Ministers are due to start banging heads together this week to try to end an unprecedented row between Ofsted and some of the country’s most high-profile academy chains over three-year GCSE courses.
But while schools minister Nick Gibb might be trying to broker peace, what teachers want, need and deserve from Ofsted is some level of clarity, consistency and fairness on some of the most important issues facing schools today.
Under chief inspector Amanda Spielman, Ofsted has become an ambitious, outspoken and morally righteous organisation – quick to go into battle on everything from off-rolling to relationships lessons, illegal schools and league table gaming at the expense of a good curriculum.
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But despite the clear, uncompromising message from on high, when it comes to what the inspectorate is actually doing on the ground, the picture can be a confusing mess.
Off-rolling, we are told by the chief inspector, is not on. Schools should not be “pushing vulnerable pupils out through the back door with little thought to their next steps and best interests”, Ms Spielman said last May.
Ofsted and off-rolling
“Ofsted takes a dim view of off-rolling,” she continued. “When inspectors uncover evidence of this happening, we make it clear in our inspection reports.”
Except that in practice that’s not always proving to be the case. As John Roberts' investigation has shown, sometimes inspectors uncover evidence of off-rolling at a school but then actually don’t say so in their final report.
And the problem isn’t just a case of inspectors failing to follow their chief’s lead. If Ofsted had just quietly dropped its crackdown on off-rolling, that would be one thing.
But in some ways it’s much worse than that. Because sometimes Ms Spielman’s inspectors do what she said they would do on off-rolling. So how can schools and teachers possibly know where they stand?
We have already had an example of two neighbouring schools apparently doing exactly the same thing with the removal of pupils from their roll in Year 11, apparently because of the same local authority arrangements.
In one case "off-rolling" was called out and the school was rated “inadequate”. But in another there was no mention of the school off-rolling in the report and it was left with a “good” grade.
Asked by Tes to account for the inconsistency, Ofsted simply stonewalls, saying: “Our inspection reports speak for themselves.” But they don’t speak for themselves. They only raise further questions and they are questions that teachers deserve to have answered.
Jobs at stake
Some critics have their own theories about what the cause of the discrepancy could be. We may never know. But there is a wider and very important point at stake.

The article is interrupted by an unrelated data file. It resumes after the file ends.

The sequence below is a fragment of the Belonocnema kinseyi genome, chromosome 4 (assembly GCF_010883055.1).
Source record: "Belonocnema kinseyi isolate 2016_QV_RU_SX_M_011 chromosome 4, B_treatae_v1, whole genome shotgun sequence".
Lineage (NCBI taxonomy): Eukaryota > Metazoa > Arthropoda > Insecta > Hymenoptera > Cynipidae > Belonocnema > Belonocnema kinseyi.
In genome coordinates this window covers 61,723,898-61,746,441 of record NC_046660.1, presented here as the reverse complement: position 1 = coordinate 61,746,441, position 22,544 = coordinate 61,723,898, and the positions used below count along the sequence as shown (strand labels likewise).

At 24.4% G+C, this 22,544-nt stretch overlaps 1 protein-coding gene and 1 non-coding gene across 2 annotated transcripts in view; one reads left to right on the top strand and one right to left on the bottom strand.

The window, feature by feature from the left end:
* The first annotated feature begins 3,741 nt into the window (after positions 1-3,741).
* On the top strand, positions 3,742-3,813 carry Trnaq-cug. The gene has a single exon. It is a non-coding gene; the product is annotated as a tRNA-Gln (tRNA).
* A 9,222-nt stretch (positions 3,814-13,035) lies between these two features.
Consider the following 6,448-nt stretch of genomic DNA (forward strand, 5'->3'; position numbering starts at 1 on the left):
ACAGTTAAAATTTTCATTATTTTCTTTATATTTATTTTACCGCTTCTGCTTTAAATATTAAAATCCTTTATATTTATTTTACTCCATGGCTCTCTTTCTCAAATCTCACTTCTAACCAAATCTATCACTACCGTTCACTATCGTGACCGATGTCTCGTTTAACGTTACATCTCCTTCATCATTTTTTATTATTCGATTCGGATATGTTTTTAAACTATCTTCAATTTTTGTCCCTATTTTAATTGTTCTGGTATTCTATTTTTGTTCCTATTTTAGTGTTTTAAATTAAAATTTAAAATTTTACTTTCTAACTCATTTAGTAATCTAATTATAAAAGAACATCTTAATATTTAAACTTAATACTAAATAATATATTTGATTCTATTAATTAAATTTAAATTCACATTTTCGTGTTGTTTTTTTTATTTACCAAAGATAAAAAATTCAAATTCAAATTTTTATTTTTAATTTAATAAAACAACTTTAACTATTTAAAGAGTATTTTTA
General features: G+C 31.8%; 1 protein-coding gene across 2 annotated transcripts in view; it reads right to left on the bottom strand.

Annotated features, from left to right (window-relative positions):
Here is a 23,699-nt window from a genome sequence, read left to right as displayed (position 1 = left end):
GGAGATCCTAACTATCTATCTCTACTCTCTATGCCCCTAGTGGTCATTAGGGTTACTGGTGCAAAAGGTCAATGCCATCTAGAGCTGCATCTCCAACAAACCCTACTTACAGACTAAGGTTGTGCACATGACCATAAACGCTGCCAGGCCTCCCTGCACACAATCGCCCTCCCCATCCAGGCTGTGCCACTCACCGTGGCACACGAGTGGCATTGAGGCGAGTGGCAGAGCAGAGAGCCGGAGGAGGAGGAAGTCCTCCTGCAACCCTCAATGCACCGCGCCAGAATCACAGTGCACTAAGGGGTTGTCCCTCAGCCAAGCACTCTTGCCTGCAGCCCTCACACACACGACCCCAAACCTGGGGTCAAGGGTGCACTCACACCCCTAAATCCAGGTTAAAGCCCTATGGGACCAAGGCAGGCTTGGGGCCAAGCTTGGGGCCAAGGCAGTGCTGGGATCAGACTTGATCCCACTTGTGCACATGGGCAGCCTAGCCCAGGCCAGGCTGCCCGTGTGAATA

School leaders’ and teachers’ jobs, and sometimes their whole careers, can be ended because of Ofsted’s inspection grades. So the watchdog owes it to them to be consistent, fair and transparent when deciding these ratings.
Surely nobody would disagree with the rhetorical stand Ms Spielman has taken against off-rolling. But if her inspectors only sometimes follow through on it then that matters. This confusion is a problem – one that heads warned of months ago – and there are worrying signs that it could spread beyond off-rolling.
The day before the row over three-year GCSE courses and their impact on the key stage 3 curriculum blew up in public, Ofsted published a blog setting out its stance on the issue. It was almost as if the inspectorate knew what was coming as it sought to reassure schools that it had no “preferred length” for KS3.
Mixed message on three-year GCSEs
However, the message in that blog from Ofsted’s national education director, Sean Harford, was decidedly mixed. He also warned against schools simply extending GCSE teaching over three years. And Harris Federation – an academy trust taking on Ofsted over this issue – says that one of its schools lost its "outstanding" rating precisely because of three-year courses.
Ofsted will say it judges each school on its own particular circumstances and curriculum – which, of course, it should do. But there is a danger that it will be seen as trying to have its cake and eat it – reassuring schools on the one hand and marking them down on the other.
There are a lot of schools running three-year GCSE courses and if they do find themselves being failed by Ofsted as a result then Mr Harford’s words are unlikely to provide much consolation. And it is because the stakes are so high that the least these schools ought to be able to expect from their regulator is consistency.
Ms Spielman has shown no signs of backing down on this issue – quite the reverse – and is said to be prepared to take it all the way. But the Department for Education-brokered meetings between Ofsted and MATs, due to begin this week, are set to put the stand she has made under huge pressure. Ministers want this unseemly public row to end quickly.
It is easy to see how the result might be all parties reaching some kind of face-saving compromise – a fudge that means no one has to climb down in public but everyone gets something they can live with in practice.
That could be the worst thing of all for our system. Our teachers and schools deserve better than an opaque backroom deal. They need to know where they stand.